5 of my favourite books.

Apr 21, 2017


For me, curling up on the couch with a book and hot cup of tea in the evening, is basically, like, wellness for the mind and soul. So with World book day just around the corner (23 April) I couldn't not dedicate this week's blogpost to reading. Today I'm sharing with you 5 books that I not only loved to read, but that also partly shaped the way I go about my life. Now don't go expecting a list of high-end literary works or difficult philosophical essays. I'm not saying that a little bit of intellectual challenge here and there is a bad thing but, for me, reading mainly means relaxing. So, have a look at my list and by all means, leave your favourite reads in the comments below!

The Mists of Avalon by Marion Zimmer Bradley

I actually owe my name to this book. My mother read it during her pregnancy and fell in love with the name of the character Nimue. I personally have this love-hate relationship with my name. I like that it's a name that you don't hear often and I like it's origin (Celtic myths and saga's), but I hate that almost no one can pronunce it properly. It always makes me extra uncomfortable when meeting new people. Ayhow, I only got around to reading the about two years ago (shame on me) and I have to say I really enjoyed it. I loved the feminist messages, which are nicely intertwined with some good old catholic church bashing. Lord, how different the world would look if we would've kept our pagan religions!

Confessions of Georgia Nicholson by Louise Rennison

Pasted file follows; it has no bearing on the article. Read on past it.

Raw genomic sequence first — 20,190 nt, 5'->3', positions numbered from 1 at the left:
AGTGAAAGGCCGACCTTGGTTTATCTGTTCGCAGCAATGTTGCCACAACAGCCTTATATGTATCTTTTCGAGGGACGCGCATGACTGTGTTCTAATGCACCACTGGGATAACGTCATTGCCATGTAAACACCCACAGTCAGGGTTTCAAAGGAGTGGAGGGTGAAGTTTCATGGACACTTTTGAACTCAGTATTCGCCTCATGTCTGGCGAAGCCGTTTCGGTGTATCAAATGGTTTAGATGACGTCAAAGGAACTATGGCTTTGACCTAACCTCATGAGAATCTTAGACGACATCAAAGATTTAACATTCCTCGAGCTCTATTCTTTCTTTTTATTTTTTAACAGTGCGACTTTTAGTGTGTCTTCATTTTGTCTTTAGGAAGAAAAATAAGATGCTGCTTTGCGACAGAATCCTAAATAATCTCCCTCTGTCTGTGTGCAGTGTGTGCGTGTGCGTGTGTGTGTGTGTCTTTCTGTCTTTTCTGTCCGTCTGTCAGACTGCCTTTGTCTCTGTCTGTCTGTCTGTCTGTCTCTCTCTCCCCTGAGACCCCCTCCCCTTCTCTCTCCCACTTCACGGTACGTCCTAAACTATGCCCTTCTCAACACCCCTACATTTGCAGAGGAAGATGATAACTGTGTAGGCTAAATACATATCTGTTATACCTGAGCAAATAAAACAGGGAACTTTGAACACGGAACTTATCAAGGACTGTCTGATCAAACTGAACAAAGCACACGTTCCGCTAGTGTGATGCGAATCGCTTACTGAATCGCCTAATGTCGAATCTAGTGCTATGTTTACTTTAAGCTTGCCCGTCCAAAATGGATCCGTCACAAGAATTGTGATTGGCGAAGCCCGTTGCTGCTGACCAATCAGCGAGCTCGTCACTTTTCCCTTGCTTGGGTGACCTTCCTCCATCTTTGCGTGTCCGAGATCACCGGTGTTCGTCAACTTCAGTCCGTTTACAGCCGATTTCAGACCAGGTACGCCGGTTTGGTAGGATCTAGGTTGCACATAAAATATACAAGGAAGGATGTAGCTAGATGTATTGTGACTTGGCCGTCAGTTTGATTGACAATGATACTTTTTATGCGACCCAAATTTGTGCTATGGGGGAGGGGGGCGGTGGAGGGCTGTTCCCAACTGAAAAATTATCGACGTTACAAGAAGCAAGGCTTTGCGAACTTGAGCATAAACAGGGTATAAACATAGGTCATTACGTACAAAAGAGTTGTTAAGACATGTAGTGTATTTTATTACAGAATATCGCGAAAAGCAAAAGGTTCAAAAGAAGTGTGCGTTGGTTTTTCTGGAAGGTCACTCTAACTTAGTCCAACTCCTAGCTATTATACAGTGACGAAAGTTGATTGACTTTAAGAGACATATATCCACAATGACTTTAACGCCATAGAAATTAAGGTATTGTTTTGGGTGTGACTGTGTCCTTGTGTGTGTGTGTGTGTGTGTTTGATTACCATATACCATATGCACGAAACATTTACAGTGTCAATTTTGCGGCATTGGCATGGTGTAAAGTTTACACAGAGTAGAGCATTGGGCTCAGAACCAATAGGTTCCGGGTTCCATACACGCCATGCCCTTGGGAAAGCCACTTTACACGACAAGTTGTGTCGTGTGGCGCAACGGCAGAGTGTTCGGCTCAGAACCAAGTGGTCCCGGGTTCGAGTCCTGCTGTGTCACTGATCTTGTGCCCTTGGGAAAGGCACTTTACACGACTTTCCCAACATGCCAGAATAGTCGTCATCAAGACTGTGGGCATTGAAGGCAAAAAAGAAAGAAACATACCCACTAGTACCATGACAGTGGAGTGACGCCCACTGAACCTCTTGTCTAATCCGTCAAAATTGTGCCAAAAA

This series of 10 books are literally what got me through puberty and adolecense. A horrid period in a person's life (or at least in my experience), made bearable by Georgia Nicholson's hilarious confessions. She allowed me to laugh at her misery for moment, instead of wallowing in my own. She also made me feel less alone in some issues I struggled with (like thinking that I was ugly or the only one with "weird" parents). I just think every teenage girl should read these and also that Rennison's (may she rest in peace) sense of humour is simply brillo-pads.

Pride & Predjudice by Jane Austen

Such a classic. And of course I saw the 1995 BBC series before I read the book. About 5 times probably. And then is read the book 2 times. And then I watched the series some more. I just can't get enough of the brilliant dialogue, the vivid characters and of course the romance. I have to say that I think Jane Austen is partly to blame for my high expectations in men. In fact it's quite wonderful that I even managed to find a man who lives up to (most of) them. Oh, and on a side note, I think most of the women who read this book identify themselves with Lizzy, but I'm actually more of a Mr. Darcy. People also often think I'm arrogant, when actually I'm just really bad at small talk. And I can sometimes judge others quite harshly indeed, but I also have a strong sense of responsibility, certainly for the people I love.


Eat, pray, love by Elisabeth Gilbert

This book really helped me tapping into my own spirituality. This book is all about finding balance and also about accepting that losing balance from time to time is part of a balanced life. Important lessons to learn, and Gilbert writes them down with and honesty that makes it feel like you're having one of those deep conversations about life with your best friend instead of reading a book.

The Carrie Diaries by Candace Bushnell 

I wanted to put Sex and The City here first, but that would be kind of lying, because in this case, I really enjoyed the series more than the book on which it was loosely based. I did however very much like the prequel Bushnell wrote. I also feel like this was more a prequel for the series than for the book by the way. I read this one while I was studying Journalism and it really helped me in believing in myself and in my dreams at that time. Somewhere along the way I've managed to loose that faith in myself, and also the certainty about what my dreams really are. But then again, life is an on-going journey, so I'm sure it'll all come (back) to me one day.